good thing. Sometimes I find it hard to get beyond my personal ideas and
reactions especially without any pointers to other perspectives from
WITHIN the communities whose work I'm exploring. It is one thing to put
forth my own ideas and reactions, it is another thing to read the
interpretations and experiences of an academic professional such as an
anthropoligist, it is still another thing to explore these ideas with the
mental tools (and sometimes unseen biases) of the academic philosopher and
finally, it is yet another thing to encounter the thinking and responses
of peoples from cultures widely at variance with my own.
I greatly miss hearing or reading different voices and perspectives. It
is one thing to have information "about" and another thing I think to
have information "from". Now there ARE any number of such materials "out
there" (Check out Crizmac) But, the thing is that I'm not finding them in
the context of DBAE. Which DOES NOT MEAN that they don't exist in the
DBAE context. I'm not finding it there and I'm commenting on it.
This would be a good time for people to bring up DBAE resources that they
have found particularly useful in understanding sensual experiences and
objects in the terms of another culture. I'm not sure that we can ever
experience something the way that another might. While it seems important
simply to understand that there ARE other ways of understanding,
experiencing, or thinking about the things WE call art; I'd like the
chance to find new ways for myself of dealing with art. They might not
correspond precisely with the experience of others, but when I'm in the
mode of "artist" part of what I'm doing is playing with these "new ways"
or perspectives and exploring how much utility they have in my own,
I'm not sure what value their is in distinguishing between fine, popular,
or folk art, For that matter, and for exactly the same reasons I'm not
sure about the VALUE of distinguishing between Medieval, Babylonian, Ibo,
Northern Renaissance, or Abstract Expressionist art. Or art made by men,
women, or by the peoples of small-scale-societies. Certainly we COULD
view them together and avoid categorization.
I have noticed that people seem incapable of NOT seeking patterns and
deriving meaning or at least categories from the patterns and
relationships that they perceive. This includes "art". Sometimes we
simply categorize art (or whatever) as "good" or "bad" or finer or less
fine. Sometimes we distinguish political patterns, and attribute value to
different political or ethical perspectives (which might not be shared a
decade or so hence).
If we completely banned the making of distinctions after all, what would
there be to talk or write about? How would I begin to make art, not
distinguishing or preferring anything in particular; it all being equally
interesting and valuable?
My wife, currently is editing a novel for an unpublished author. She has
edited a number of other books professionally but never with quite as much
argument as she is encountering here. Our author believes that there are
no longer any formal rules for writing and so, any correction is typically
argued as not worth discussing or changing. It appears that this author
would really like my wife just to read his book (which does have a neat
plot, at least) and take his check. (I cannot talk her into doing this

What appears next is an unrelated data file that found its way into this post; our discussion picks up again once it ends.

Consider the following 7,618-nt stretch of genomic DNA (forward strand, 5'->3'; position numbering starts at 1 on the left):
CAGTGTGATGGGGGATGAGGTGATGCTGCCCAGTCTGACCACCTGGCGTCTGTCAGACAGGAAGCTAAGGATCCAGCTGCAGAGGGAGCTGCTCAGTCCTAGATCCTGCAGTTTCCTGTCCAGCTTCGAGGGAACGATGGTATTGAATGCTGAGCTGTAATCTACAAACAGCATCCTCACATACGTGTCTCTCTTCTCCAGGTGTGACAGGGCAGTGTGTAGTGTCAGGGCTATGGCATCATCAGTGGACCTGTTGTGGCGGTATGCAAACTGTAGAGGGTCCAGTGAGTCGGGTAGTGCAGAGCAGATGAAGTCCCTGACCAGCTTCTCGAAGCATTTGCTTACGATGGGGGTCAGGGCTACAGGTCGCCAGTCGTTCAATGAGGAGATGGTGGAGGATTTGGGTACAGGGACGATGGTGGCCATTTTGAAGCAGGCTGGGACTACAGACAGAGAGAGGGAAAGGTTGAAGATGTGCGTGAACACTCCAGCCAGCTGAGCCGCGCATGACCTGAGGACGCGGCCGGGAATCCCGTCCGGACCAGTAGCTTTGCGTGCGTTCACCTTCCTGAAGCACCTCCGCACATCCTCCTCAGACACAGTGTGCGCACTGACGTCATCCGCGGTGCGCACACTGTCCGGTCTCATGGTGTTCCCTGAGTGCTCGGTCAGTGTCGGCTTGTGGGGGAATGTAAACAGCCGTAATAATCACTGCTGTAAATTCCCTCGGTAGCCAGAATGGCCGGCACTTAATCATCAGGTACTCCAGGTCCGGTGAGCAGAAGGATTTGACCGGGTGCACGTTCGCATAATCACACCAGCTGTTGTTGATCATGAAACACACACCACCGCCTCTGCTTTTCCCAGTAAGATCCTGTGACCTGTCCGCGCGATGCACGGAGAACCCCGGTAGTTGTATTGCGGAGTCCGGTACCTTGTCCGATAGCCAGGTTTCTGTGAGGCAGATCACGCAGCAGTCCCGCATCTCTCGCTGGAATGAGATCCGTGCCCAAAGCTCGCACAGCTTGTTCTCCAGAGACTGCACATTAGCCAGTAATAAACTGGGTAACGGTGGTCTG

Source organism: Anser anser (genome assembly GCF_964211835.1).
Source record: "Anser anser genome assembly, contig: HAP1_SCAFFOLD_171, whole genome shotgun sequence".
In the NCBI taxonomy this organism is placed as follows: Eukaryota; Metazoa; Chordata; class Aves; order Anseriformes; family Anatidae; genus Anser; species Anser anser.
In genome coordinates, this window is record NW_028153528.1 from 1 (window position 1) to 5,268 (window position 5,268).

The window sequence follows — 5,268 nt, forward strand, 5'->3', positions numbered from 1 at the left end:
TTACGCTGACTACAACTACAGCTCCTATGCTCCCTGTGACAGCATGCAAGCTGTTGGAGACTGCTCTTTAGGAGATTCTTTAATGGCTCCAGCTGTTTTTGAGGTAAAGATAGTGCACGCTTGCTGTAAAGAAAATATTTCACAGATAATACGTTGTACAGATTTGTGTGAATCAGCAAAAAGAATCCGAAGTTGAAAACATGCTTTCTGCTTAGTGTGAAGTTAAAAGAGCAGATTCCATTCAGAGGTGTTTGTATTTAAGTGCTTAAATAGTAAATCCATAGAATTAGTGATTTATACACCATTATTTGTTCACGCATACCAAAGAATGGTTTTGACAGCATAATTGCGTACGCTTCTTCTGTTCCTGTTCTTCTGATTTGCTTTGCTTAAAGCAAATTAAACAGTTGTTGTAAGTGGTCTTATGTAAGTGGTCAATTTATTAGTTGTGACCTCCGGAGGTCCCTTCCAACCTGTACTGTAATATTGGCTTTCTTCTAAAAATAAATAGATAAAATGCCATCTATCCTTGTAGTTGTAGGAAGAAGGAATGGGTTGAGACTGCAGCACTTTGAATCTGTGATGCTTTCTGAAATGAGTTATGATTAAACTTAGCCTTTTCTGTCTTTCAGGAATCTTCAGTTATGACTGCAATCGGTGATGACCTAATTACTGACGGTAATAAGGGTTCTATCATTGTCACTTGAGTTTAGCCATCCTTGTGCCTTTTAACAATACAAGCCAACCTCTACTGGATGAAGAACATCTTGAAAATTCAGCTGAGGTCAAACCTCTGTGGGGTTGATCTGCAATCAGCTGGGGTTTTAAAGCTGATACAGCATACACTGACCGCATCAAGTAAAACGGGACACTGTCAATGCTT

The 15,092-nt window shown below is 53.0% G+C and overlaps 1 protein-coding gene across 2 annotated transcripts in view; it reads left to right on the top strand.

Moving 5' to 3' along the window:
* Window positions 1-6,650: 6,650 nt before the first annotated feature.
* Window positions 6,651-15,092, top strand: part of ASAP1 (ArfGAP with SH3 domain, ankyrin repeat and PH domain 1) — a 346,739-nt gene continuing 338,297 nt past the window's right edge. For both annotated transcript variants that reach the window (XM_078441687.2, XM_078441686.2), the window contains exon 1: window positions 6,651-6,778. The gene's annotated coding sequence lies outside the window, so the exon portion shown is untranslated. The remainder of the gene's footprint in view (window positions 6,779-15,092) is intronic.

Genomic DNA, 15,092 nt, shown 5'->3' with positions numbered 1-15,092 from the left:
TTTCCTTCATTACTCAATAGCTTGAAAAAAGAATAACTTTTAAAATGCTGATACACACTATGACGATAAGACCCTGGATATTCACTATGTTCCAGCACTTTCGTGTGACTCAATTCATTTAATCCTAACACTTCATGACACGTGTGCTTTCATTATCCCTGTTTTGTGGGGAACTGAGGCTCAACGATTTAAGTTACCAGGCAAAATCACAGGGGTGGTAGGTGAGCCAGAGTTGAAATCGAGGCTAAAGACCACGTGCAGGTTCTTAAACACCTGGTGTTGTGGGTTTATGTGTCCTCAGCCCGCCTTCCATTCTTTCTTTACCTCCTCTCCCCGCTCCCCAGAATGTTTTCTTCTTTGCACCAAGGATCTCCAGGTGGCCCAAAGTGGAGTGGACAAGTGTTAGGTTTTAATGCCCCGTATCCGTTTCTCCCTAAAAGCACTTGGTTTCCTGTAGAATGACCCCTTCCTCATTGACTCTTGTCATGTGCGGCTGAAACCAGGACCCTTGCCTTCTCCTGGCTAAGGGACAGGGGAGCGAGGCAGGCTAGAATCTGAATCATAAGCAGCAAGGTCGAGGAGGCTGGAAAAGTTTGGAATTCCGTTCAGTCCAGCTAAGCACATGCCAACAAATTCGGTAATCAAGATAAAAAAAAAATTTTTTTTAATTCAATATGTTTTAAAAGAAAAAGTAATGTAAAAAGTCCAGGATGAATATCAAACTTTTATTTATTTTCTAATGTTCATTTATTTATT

however. She BELIEVES in grammar! Ah well)
Perhaps we need not make much distinction about the spelling, (he used a
spell checker so everything MUST be spelled RIGHT) punctuation, or word
order. shur Not eM i.
In my head I have carried the "No Distinction" perspective to ridiculous
extremes. Where there is no value in distinguishing light from dark, sound
from silence; feeling from numbness; hunger, thirst or smell from their
absence... can life continue?
The problem I find lies not in MAKING the distinction (which, after all,
seems unavoidable) but in ESTABLISHING the distinctions as FORMAL,
UNIVERSAL, and FIXED categories. Black Licorice ice cream is not a problem
until someone desires to use the flavor "Black Licorice" to define the
concept "Ice Cream" and comes knocking on you door to explain that to you.
(especially when he cannot distinguish between sweet, salty, sour, or
bitter Licorice. I prefer sweet)
All-in-all, this is only my opinion. Nothing more. No particular "universal"
value I wouldn't expect or want everyone reading this to agree with me
however. I prefer diversity of opinion. Clearly I do not understand WHY
people would value non-distinction. And, I will offer a counter argument,
if I'm allowed. At this moment, in the larger academic community I get
the impression that my perspective is a minority one and that suits me
It is extremely difficult if not impossible to understand art of "the
other" within its own context. I doubt that even total immersion would be
adequate. Having actual "authentic" objects or artwork can/could be a big
help, but not a final solution. For my part I'd just like to make the
Maybe, say if I were on AOL or some truly GLOBAL Internet Service
Provider, I'd try to find communities served by the ISP, out on the edge,
where there were schools without computers, get together the wherewithall
to send them a computer and (if the ISP was unwilling to donate) the price
for Internet Service if necessary and then begin a correspondence about
"art" or what have you. It would be interesting just to "chat" with people
about their experience with the aesthetic. On a reservation, in a rural
community on the edge of a big city, or in a barrio on the edge of an
urban center in the third world. Having established an electronic
connection we might exchange more material examples of what we were
discussing via snail-mail.
It might be hard to find texts which gave a voice to people from the
different communities we explore in art education. I find so much
"deadness" in texts which are only ABOUT others and not authored BY them.
But I know that is not a major concern for many, which is OK.
In the context of the Euro-American academic world I find it hard to say
that I value something without being read, sub-textually, as indicating
that I repudiate the value of that which I do not mention. It is a
difficult world to communicate in today without being interpreted and
categorized by other people. (Especially when they categorize me in the
position of "villanous categorizer")
(Here I should specifically say that I'm not reading Brenda as putting me
in this position. She give me lots of room here and only indicates that
she favors an alternative view. The above paragraph is more a reflection
on recent flames which have come my way OFF-list)
DBAE is an excellent program and has opened up opportunities not seen
before. I'm incorporating it into my own teaching style, but I believe
that it has yet to address some of the issues I find important. Bob
Fromme initiated an interesting thread and I thought I'd tag my
"wish-list" on at the end.